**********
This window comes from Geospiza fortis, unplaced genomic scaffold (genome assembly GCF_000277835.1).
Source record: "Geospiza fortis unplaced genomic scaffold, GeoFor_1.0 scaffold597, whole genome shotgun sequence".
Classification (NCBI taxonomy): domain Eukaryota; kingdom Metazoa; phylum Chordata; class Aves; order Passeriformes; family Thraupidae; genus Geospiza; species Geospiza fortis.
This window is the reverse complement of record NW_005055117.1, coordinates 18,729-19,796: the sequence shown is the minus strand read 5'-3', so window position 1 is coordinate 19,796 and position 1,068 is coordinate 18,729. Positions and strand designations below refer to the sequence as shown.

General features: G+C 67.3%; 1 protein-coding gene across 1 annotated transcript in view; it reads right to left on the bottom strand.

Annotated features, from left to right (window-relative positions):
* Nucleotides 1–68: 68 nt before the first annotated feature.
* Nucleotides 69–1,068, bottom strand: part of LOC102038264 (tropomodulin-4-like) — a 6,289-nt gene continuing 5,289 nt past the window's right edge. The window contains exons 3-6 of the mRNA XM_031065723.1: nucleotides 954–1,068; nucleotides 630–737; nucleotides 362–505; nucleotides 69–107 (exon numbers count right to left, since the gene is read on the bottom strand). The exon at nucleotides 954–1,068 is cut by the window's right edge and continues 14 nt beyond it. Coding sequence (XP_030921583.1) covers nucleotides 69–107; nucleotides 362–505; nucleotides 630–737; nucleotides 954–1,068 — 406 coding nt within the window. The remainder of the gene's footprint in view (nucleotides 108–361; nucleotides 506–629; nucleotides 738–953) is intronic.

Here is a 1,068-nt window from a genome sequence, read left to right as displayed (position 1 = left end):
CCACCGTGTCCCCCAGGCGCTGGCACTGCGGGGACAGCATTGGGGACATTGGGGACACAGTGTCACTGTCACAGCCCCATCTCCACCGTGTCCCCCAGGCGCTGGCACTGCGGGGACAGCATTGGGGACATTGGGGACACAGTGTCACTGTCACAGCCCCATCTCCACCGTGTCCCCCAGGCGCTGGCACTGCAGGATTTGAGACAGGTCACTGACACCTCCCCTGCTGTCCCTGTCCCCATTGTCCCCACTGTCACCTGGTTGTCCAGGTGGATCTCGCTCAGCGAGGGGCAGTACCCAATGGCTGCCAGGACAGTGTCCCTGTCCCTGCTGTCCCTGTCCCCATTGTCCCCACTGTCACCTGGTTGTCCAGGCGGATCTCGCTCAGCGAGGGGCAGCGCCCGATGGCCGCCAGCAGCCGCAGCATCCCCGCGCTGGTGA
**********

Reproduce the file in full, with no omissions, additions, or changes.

This window comes from Geospiza fortis, unplaced genomic scaffold (genome assembly GCF_000277835.1).
Source record: "Geospiza fortis unplaced genomic scaffold, GeoFor_1.0 scaffold597, whole genome shotgun sequence".
Classification (NCBI taxonomy): domain Eukaryota; kingdom Metazoa; phylum Chordata; class Aves; order Passeriformes; family Thraupidae; genus Geospiza; species Geospiza fortis.
This window is the reverse complement of record NW_005055117.1, coordinates 18,729-19,796: the sequence shown is the minus strand read 5'-3', so window position 1 is coordinate 19,796 and position 1,068 is coordinate 18,729. Positions and strand designations below refer to the sequence as shown.

General features: G+C 67.3%; 1 protein-coding gene across 1 annotated transcript in view; it reads right to left on the bottom strand.

Annotated features, from left to right (window-relative positions):
* Nucleotides 1–68: 68 nt before the first annotated feature.
* Nucleotides 69–1,068, bottom strand: part of LOC102038264 (tropomodulin-4-like) — a 6,289-nt gene continuing 5,289 nt past the window's right edge. The window contains exons 3-6 of the mRNA XM_031065723.1: nucleotides 954–1,068; nucleotides 630–737; nucleotides 362–505; nucleotides 69–107 (exon numbers count right to left, since the gene is read on the bottom strand). The exon at nucleotides 954–1,068 is cut by the window's right edge and continues 14 nt beyond it. Coding sequence (XP_030921583.1) covers nucleotides 69–107; nucleotides 362–505; nucleotides 630–737; nucleotides 954–1,068 — 406 coding nt within the window. The remainder of the gene's footprint in view (nucleotides 108–361; nucleotides 506–629; nucleotides 738–953) is intronic.

Here is a 1,068-nt window from a genome sequence, read left to right as displayed (position 1 = left end):
CCACCGTGTCCCCCAGGCGCTGGCACTGCGGGGACAGCATTGGGGACATTGGGGACACAGTGTCACTGTCACAGCCCCATCTCCACCGTGTCCCCCAGGCGCTGGCACTGCGGGGACAGCATTGGGGACATTGGGGACACAGTGTCACTGTCACAGCCCCATCTCCACCGTGTCCCCCAGGCGCTGGCACTGCAGGATTTGAGACAGGTCACTGACACCTCCCCTGCTGTCCCTGTCCCCATTGTCCCCACTGTCACCTGGTTGTCCAGGTGGATCTCGCTCAGCGAGGGGCAGTACCCAATGGCTGCCAGGACAGTGTCCCTGTCCCTGCTGTCCCTGTCCCCATTGTCCCCACTGTCACCTGGTTGTCCAGGCGGATCTCGCTCAGCGAGGGGCAGCGCCCGATGGCCGCCAGCAGCCGCAGCATCCCCGCGCTGGTGA